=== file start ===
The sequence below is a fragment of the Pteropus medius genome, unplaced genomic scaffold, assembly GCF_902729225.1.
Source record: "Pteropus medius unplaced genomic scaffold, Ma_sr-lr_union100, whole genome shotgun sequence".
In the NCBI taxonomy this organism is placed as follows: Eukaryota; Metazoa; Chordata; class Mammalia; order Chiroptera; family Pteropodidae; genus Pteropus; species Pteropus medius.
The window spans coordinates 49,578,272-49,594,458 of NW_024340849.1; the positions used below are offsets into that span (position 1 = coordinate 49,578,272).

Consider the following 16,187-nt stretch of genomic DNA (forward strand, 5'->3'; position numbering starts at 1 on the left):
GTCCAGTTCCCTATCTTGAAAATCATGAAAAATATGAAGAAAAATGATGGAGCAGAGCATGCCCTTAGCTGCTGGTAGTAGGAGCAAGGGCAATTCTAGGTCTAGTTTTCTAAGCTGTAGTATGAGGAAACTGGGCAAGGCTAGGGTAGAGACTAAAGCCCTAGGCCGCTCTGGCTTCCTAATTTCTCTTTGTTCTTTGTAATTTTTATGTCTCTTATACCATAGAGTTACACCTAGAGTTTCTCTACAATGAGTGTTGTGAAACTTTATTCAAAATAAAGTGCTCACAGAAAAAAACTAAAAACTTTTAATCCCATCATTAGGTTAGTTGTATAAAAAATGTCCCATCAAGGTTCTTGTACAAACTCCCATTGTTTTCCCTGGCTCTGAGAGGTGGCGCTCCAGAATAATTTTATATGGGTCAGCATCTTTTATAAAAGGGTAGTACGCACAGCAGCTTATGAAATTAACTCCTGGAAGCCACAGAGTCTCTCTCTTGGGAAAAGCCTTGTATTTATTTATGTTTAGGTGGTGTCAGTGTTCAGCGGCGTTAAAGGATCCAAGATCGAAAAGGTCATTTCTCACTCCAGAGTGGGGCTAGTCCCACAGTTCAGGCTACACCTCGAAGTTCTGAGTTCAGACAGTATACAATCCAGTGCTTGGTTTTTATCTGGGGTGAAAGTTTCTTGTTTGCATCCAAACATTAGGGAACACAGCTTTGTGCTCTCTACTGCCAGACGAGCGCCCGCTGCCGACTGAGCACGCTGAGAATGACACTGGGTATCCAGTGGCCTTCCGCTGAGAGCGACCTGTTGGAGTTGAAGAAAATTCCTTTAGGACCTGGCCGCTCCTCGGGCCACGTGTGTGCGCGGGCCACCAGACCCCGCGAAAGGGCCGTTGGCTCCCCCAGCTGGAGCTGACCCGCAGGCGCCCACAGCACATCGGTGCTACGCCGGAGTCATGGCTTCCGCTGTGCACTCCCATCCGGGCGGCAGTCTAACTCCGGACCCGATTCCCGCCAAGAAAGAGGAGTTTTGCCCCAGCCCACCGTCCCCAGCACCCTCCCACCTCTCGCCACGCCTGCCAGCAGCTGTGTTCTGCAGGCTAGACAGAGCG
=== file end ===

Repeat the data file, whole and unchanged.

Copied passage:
The sequence below is a fragment of the Pteropus medius genome, unplaced genomic scaffold, assembly GCF_902729225.1.
Source record: "Pteropus medius unplaced genomic scaffold, Ma_sr-lr_union100, whole genome shotgun sequence".
In the NCBI taxonomy this organism is placed as follows: Eukaryota; Metazoa; Chordata; class Mammalia; order Chiroptera; family Pteropodidae; genus Pteropus; species Pteropus medius.
The window spans coordinates 49,578,272-49,594,458 of NW_024340849.1; the positions used below are offsets into that span (position 1 = coordinate 49,578,272).

Consider the following 16,187-nt stretch of genomic DNA (forward strand, 5'->3'; position numbering starts at 1 on the left):
GTCCAGTTCCCTATCTTGAAAATCATGAAAAATATGAAGAAAAATGATGGAGCAGAGCATGCCCTTAGCTGCTGGTAGTAGGAGCAAGGGCAATTCTAGGTCTAGTTTTCTAAGCTGTAGTATGAGGAAACTGGGCAAGGCTAGGGTAGAGACTAAAGCCCTAGGCCGCTCTGGCTTCCTAATTTCTCTTTGTTCTTTGTAATTTTTATGTCTCTTATACCATAGAGTTACACCTAGAGTTTCTCTACAATGAGTGTTGTGAAACTTTATTCAAAATAAAGTGCTCACAGAAAAAAACTAAAAACTTTTAATCCCATCATTAGGTTAGTTGTATAAAAAATGTCCCATCAAGGTTCTTGTACAAACTCCCATTGTTTTCCCTGGCTCTGAGAGGTGGCGCTCCAGAATAATTTTATATGGGTCAGCATCTTTTATAAAAGGGTAGTACGCACAGCAGCTTATGAAATTAACTCCTGGAAGCCACAGAGTCTCTCTCTTGGGAAAAGCCTTGTATTTATTTATGTTTAGGTGGTGTCAGTGTTCAGCGGCGTTAAAGGATCCAAGATCGAAAAGGTCATTTCTCACTCCAGAGTGGGGCTAGTCCCACAGTTCAGGCTACACCTCGAAGTTCTGAGTTCAGACAGTATACAATCCAGTGCTTGGTTTTTATCTGGGGTGAAAGTTTCTTGTTTGCATCCAAACATTAGGGAACACAGCTTTGTGCTCTCTACTGCCAGACGAGCGCCCGCTGCCGACTGAGCACGCTGAGAATGACACTGGGTATCCAGTGGCCTTCCGCTGAGAGCGACCTGTTGGAGTTGAAGAAAATTCCTTTAGGACCTGGCCGCTCCTCGGGCCACGTGTGTGCGCGGGCCACCAGACCCCGCGAAAGGGCCGTTGGCTCCCCCAGCTGGAGCTGACCCGCAGGCGCCCACAGCACATCGGTGCTACGCCGGAGTCATGGCTTCCGCTGTGCACTCCCATCCGGGCGGCAGTCTAACTCCGGACCCGATTCCCGCCAAGAAAGAGGAGTTTTGCCCCAGCCCACCGTCCCCAGCACCCTCCCACCTCTCGCCACGCCTGCCAGCAGCTGTGTTCTGCAGGCTAGACAGAGCG